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Defendant appealed his conviction for possession with intent to distribute methamphetamine in violation of 21 U.S.C. 841(a)(1). At both his first trial and his subsequent re-trial, defendant testified that before being stopped at a checkpoint, he had given a ride to three teenagers he did not know as a favor to his cousin’s husband, Christian Rios Campos. Rios was a known drug smuggler who recruited juveniles, and defendant's primary defense was that the teenagers had planted the drugs in the car without his knowledge. On appeal, defendant argued, inter alia, that the district court abused its discretion by denying his pretrial motion for discovery relating to the constitutionality of the San Clemente checkpoint, and the district court abused its discretion by denying his motion for discovery on Rios’s drug smuggling operation. The court agreed with defendant that the district court abused its discretion in denying discovery that could have revealed an unconstitutional seizure and led to the suppression of the evidence that illicit drugs were found in defendant's car. In this case, whether the primary purpose of the checkpoint has evolved from controlling immigration to detecting“ordinary criminal wrongdoing,” is a question that is subject to discovery under Federal Rule of Criminal Procedure 16(a)(1)(E). Therefore, the court reversed and remanded for further proceedings on this issue. The court also reversed the district court’s denial of discovery of the government’s investigation into Rios’s drug smuggling operation. After reviewing documents submitted by the government, the court disagreed both with the district court’s characterization of the documents and with its application of the law. Therefore, the court reversed the denial of defendant's discovery motion, vacated the conviction, and remanded with instructions to grant the motion. Finally, the court affirmed the district court's denial of defendant's motion to suppress; rejected defendant's challenge to a jury instruction; and concluded that defendant's knowledge of the type and quantity of the drugs found in his car is not an element under 21 U.S.C. 841. View "United States v. Soto-Zuniga" on Justia Law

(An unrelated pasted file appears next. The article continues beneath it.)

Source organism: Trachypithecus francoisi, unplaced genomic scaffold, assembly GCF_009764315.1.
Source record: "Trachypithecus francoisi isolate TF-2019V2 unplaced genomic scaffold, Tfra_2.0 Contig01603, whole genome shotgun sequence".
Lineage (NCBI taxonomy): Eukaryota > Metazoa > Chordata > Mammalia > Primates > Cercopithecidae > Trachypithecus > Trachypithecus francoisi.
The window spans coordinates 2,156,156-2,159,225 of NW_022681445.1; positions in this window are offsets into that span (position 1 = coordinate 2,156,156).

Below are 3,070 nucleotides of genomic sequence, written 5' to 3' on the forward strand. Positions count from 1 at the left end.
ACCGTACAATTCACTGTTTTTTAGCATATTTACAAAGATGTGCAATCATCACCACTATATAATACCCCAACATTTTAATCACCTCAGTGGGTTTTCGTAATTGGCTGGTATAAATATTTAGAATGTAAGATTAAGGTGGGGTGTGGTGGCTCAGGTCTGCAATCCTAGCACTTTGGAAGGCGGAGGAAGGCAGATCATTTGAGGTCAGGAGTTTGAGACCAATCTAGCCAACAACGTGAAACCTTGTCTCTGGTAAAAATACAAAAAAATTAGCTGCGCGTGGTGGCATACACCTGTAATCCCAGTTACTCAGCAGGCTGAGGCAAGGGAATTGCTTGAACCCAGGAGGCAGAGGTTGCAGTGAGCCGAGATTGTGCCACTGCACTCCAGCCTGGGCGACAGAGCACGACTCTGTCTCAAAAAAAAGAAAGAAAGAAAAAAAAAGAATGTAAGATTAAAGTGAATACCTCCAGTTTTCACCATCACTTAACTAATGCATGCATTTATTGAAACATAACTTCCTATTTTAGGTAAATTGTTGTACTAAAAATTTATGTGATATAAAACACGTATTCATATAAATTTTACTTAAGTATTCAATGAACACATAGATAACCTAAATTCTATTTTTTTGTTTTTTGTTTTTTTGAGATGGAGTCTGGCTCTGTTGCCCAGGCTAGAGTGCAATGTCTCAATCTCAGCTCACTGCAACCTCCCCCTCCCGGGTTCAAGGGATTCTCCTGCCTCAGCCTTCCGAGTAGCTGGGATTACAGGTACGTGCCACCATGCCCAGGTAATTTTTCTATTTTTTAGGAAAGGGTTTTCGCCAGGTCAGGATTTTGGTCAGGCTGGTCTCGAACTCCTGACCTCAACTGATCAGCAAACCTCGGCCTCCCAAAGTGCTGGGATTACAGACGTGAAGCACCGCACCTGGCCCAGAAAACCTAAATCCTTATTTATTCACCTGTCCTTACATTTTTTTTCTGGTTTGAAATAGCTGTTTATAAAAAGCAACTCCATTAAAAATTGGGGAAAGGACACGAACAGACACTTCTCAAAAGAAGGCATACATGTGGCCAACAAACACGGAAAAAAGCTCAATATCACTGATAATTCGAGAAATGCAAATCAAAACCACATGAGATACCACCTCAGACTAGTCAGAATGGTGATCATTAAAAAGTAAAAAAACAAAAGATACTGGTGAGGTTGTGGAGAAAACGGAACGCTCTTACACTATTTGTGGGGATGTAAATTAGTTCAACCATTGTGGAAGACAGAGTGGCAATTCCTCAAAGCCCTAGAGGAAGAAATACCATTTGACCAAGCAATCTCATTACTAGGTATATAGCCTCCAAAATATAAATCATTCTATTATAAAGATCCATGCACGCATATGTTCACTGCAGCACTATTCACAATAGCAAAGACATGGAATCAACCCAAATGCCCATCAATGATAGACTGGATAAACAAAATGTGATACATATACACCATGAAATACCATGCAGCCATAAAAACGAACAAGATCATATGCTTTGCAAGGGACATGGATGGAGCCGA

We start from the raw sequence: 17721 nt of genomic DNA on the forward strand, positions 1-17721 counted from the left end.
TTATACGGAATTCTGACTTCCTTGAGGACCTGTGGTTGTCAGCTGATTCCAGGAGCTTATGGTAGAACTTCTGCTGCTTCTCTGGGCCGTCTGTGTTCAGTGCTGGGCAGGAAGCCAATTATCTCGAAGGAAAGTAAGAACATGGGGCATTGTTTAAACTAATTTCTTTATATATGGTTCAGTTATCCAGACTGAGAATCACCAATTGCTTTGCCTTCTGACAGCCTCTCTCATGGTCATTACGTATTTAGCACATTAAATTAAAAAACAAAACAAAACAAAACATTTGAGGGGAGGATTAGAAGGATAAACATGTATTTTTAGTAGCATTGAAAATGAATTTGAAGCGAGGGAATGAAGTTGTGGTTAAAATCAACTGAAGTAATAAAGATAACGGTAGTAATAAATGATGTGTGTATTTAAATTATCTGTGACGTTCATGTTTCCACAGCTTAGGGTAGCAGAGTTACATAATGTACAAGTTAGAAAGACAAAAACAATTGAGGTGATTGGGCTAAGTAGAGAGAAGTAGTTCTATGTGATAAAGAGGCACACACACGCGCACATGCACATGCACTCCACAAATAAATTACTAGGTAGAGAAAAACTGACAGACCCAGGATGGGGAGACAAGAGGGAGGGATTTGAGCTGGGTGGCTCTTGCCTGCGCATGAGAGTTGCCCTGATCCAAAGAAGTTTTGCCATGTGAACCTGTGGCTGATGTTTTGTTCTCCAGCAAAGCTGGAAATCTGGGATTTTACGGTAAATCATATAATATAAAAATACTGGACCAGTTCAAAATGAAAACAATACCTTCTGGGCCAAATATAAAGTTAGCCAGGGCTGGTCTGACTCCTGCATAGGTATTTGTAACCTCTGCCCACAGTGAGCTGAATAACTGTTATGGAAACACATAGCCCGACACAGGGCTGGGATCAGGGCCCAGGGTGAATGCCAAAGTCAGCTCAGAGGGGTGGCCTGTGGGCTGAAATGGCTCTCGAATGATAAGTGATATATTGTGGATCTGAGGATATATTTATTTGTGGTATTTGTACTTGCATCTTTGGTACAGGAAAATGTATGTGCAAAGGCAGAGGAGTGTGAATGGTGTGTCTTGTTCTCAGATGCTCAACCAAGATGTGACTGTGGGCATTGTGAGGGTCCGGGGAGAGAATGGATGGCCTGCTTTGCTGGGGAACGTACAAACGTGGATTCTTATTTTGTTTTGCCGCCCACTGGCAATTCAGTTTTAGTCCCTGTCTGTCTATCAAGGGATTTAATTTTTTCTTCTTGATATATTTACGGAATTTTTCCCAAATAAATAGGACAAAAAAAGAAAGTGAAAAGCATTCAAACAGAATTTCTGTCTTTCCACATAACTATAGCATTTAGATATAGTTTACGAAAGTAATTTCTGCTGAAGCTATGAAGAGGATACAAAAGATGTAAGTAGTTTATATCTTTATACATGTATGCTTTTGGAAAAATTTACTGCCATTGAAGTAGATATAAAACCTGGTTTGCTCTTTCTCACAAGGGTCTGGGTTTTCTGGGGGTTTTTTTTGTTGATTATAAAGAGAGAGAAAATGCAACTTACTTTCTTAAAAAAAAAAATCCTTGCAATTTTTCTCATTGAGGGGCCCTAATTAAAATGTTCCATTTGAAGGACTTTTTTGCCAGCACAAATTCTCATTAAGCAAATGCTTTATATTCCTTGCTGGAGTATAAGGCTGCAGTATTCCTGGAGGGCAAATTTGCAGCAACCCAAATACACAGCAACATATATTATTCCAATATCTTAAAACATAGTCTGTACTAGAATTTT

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The Union filed suit against Aviation Safeguards for violations of the Railway Labor Act (RLA), 45 U.S.C. 151–165. The district court granted Aviation Safeguards’s motion for summary judgment and denied the Union’s cross-motion for summary judgment. The court held that equitable tolling principles apply to the Union’s unlawful interference and coercion claim; remanded and directed the district court to grant summary judgment for the Union on its claim for unlawful interference and coercion under RLA 152, Third and Fourth; held that the district court erred in finding that it lacked subject matter jurisdiction over the Union’s status quo claim under RLA 152, Seventh, 155, and 156; remanded this claim for the limited purpose of determining whether this claim is timely and, if the claim is timely, the court directed the district court to grant summary judgment in favor of the Union on its status quo claim; held that Aviation Safeguards unlawfully refused to mediate; and remanded and directed the district court to grant summary judgment in favor of the Union on its failure to mediate claim under RLA 152. View "Herrera v. Command Security" on Justia Law